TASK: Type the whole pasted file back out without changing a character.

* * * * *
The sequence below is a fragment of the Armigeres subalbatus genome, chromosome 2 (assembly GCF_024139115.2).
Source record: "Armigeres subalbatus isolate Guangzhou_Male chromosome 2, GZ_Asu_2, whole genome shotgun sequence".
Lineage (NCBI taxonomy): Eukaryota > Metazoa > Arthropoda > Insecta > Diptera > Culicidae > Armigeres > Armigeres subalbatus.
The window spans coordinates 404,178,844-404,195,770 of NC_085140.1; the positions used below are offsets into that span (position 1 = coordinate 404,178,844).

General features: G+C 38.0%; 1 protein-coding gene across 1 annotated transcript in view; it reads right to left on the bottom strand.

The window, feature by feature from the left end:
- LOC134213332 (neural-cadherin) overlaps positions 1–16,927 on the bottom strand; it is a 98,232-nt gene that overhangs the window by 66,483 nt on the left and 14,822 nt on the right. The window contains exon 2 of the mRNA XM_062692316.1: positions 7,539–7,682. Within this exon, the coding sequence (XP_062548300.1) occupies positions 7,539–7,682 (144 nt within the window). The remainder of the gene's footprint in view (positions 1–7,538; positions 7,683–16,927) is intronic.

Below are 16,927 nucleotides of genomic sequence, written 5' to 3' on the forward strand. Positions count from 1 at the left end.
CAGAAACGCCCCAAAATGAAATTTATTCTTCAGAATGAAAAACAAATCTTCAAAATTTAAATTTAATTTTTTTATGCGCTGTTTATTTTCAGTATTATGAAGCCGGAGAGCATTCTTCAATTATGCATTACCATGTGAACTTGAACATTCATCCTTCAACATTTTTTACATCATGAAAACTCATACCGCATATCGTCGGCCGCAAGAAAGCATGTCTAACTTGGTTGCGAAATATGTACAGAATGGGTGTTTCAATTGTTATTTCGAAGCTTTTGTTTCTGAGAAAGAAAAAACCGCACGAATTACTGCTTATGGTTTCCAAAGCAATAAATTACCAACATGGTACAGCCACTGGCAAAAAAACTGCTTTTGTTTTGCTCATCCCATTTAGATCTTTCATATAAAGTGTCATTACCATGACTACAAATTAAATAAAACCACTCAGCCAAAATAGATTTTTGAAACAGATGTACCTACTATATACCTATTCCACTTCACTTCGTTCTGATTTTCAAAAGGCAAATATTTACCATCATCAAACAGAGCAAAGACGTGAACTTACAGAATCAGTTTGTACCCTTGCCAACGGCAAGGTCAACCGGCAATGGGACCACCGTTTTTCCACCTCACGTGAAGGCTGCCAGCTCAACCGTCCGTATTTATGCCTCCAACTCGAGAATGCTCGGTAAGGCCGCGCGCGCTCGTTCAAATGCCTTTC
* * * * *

The sequence below is a fragment of the Armigeres subalbatus genome, chromosome 2 (assembly GCF_024139115.2).
Source record: "Armigeres subalbatus isolate Guangzhou_Male chromosome 2, GZ_Asu_2, whole genome shotgun sequence".
Lineage (NCBI taxonomy): Eukaryota > Metazoa > Arthropoda > Insecta > Diptera > Culicidae > Armigeres > Armigeres subalbatus.
The window spans coordinates 404,178,844-404,195,770 of NC_085140.1; the positions used below are offsets into that span (position 1 = coordinate 404,178,844).

General features: G+C 38.0%; 1 protein-coding gene across 1 annotated transcript in view; it reads right to left on the bottom strand.

The window, feature by feature from the left end:
- LOC134213332 (neural-cadherin) overlaps positions 1–16,927 on the bottom strand; it is a 98,232-nt gene that overhangs the window by 66,483 nt on the left and 14,822 nt on the right. The window contains exon 2 of the mRNA XM_062692316.1: positions 7,539–7,682. Within this exon, the coding sequence (XP_062548300.1) occupies positions 7,539–7,682 (144 nt within the window). The remainder of the gene's footprint in view (positions 1–7,538; positions 7,683–16,927) is intronic.

Below are 16,927 nucleotides of genomic sequence, written 5' to 3' on the forward strand. Positions count from 1 at the left end.
CAGAAACGCCCCAAAATGAAATTTATTCTTCAGAATGAAAAACAAATCTTCAAAATTTAAATTTAATTTTTTTATGCGCTGTTTATTTTCAGTATTATGAAGCCGGAGAGCATTCTTCAATTATGCATTACCATGTGAACTTGAACATTCATCCTTCAACATTTTTTACATCATGAAAACTCATACCGCATATCGTCGGCCGCAAGAAAGCATGTCTAACTTGGTTGCGAAATATGTACAGAATGGGTGTTTCAATTGTTATTTCGAAGCTTTTGTTTCTGAGAAAGAAAAAACCGCACGAATTACTGCTTATGGTTTCCAAAGCAATAAATTACCAACATGGTACAGCCACTGGCAAAAAAACTGCTTTTGTTTTGCTCATCCCATTTAGATCTTTCATATAAAGTGTCATTACCATGACTACAAATTAAATAAAACCACTCAGCCAAAATAGATTTTTGAAACAGATGTACCTACTATATACCTATTCCACTTCACTTCGTTCTGATTTTCAAAAGGCAAATATTTACCATCATCAAACAGAGCAAAGACGTGAACTTACAGAATCAGTTTGTACCCTTGCCAACGGCAAGGTCAACCGGCAATGGGACCACCGTTTTTCCACCTCACGTGAAGGCTGCCAGCTCAACCGTCCGTATTTATGCCTCCAACTCGAGAATGCTCGGTAAGGCCGCGCGCGCTCGTTCAAATGCCTTTC